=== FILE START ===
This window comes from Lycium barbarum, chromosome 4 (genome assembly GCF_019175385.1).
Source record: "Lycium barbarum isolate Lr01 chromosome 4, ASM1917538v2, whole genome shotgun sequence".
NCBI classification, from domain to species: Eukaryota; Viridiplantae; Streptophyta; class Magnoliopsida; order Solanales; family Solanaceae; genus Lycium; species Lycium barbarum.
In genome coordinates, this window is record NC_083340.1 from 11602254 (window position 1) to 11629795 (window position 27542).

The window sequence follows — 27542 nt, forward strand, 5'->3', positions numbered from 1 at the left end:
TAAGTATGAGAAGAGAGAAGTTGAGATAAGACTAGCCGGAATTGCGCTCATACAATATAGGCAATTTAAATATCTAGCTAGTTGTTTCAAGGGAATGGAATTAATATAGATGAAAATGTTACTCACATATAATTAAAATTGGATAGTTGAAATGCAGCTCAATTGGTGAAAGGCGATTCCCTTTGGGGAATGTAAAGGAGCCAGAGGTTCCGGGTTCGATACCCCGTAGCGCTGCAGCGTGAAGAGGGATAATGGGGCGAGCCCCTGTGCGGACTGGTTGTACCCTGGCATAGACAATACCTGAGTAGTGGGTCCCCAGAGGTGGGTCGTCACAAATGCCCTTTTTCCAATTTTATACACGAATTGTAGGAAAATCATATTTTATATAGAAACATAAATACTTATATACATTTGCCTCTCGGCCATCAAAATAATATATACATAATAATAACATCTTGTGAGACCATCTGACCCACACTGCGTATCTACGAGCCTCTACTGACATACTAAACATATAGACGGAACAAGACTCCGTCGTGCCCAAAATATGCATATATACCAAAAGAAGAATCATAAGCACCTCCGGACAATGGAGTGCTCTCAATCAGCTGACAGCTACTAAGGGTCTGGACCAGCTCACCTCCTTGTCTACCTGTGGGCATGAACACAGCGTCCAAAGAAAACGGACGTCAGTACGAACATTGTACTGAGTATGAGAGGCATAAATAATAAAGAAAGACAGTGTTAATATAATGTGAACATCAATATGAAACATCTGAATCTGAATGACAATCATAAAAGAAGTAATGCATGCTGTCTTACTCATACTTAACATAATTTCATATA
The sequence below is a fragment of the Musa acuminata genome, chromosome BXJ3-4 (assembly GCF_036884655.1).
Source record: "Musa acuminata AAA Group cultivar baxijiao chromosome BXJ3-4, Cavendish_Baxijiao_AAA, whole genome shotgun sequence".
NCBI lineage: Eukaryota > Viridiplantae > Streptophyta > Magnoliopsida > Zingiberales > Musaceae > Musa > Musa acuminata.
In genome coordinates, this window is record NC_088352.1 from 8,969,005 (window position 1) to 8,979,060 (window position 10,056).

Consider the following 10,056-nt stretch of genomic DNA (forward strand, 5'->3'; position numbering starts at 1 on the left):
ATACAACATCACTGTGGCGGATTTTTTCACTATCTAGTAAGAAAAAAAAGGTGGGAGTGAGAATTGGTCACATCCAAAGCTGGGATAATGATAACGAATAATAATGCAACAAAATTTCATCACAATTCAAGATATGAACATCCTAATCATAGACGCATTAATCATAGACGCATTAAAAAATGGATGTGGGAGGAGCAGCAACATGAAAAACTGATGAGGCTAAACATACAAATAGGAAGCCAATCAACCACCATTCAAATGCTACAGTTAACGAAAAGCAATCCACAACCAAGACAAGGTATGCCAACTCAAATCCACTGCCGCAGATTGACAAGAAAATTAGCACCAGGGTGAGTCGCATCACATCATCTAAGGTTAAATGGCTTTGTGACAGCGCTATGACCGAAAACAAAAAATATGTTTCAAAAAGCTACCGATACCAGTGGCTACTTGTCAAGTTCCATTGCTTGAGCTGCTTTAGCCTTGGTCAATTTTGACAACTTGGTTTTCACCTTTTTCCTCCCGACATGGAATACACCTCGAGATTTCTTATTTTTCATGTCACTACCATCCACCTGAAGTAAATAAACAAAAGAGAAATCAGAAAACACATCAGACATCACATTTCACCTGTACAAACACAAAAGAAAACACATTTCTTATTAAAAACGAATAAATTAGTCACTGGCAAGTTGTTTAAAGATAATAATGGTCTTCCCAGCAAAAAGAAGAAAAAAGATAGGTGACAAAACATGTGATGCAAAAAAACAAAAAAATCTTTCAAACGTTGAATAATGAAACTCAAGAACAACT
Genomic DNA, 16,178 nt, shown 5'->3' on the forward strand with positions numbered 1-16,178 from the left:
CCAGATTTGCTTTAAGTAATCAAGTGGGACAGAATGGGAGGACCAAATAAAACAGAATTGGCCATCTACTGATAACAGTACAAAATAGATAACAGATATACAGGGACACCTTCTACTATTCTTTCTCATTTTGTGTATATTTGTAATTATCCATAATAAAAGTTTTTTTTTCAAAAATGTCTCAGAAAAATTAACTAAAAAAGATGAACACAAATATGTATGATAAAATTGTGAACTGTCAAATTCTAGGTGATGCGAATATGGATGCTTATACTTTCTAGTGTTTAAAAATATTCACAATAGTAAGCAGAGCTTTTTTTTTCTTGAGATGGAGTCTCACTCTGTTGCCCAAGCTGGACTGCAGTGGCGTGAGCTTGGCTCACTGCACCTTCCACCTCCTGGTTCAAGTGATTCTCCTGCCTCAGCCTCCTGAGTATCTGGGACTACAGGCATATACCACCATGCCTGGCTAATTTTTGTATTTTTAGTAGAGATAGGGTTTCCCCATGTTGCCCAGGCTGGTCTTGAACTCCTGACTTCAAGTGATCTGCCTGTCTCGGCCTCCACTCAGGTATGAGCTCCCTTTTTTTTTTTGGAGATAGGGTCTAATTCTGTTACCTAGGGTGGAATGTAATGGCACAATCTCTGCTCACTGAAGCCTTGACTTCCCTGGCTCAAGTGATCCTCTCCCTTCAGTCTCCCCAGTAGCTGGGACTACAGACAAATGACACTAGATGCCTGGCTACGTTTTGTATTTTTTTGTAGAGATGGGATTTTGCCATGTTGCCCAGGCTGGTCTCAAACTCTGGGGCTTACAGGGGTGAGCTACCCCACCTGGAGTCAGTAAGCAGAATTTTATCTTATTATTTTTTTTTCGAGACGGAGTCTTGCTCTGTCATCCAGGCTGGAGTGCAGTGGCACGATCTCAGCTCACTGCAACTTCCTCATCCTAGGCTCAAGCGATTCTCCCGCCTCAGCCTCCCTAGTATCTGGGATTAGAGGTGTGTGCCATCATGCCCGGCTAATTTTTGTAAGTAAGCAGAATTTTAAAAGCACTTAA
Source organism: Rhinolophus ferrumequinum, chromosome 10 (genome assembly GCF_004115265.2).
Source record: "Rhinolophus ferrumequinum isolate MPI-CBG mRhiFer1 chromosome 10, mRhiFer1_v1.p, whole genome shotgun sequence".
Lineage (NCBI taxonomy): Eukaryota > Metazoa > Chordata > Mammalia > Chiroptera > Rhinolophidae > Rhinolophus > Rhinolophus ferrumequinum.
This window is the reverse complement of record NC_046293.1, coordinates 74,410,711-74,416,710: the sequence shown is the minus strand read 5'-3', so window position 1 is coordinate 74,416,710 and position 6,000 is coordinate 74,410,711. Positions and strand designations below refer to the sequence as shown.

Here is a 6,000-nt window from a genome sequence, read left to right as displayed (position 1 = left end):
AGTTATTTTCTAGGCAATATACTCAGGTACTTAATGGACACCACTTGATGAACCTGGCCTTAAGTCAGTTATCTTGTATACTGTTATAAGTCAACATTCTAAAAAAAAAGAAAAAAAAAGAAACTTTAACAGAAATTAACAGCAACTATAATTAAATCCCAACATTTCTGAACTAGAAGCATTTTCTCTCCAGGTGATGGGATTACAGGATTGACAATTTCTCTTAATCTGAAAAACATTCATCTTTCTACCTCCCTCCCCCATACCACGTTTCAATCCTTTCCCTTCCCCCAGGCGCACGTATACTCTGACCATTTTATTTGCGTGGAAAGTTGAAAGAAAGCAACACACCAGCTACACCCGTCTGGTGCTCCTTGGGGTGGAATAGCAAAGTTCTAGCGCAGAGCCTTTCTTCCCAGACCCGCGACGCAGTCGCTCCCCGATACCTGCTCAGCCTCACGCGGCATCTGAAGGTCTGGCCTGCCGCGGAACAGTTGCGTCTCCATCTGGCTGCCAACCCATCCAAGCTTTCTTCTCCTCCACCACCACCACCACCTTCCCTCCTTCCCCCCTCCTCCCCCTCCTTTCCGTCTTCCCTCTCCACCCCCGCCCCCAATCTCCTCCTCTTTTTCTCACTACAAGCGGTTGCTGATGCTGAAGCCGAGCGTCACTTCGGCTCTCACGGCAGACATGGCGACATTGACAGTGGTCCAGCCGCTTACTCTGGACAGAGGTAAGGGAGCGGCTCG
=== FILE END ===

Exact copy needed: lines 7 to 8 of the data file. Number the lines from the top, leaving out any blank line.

The sequence below is a fragment of the Musa acuminata genome, chromosome BXJ3-4 (assembly GCF_036884655.1).
Source record: "Musa acuminata AAA Group cultivar baxijiao chromosome BXJ3-4, Cavendish_Baxijiao_AAA, whole genome shotgun sequence".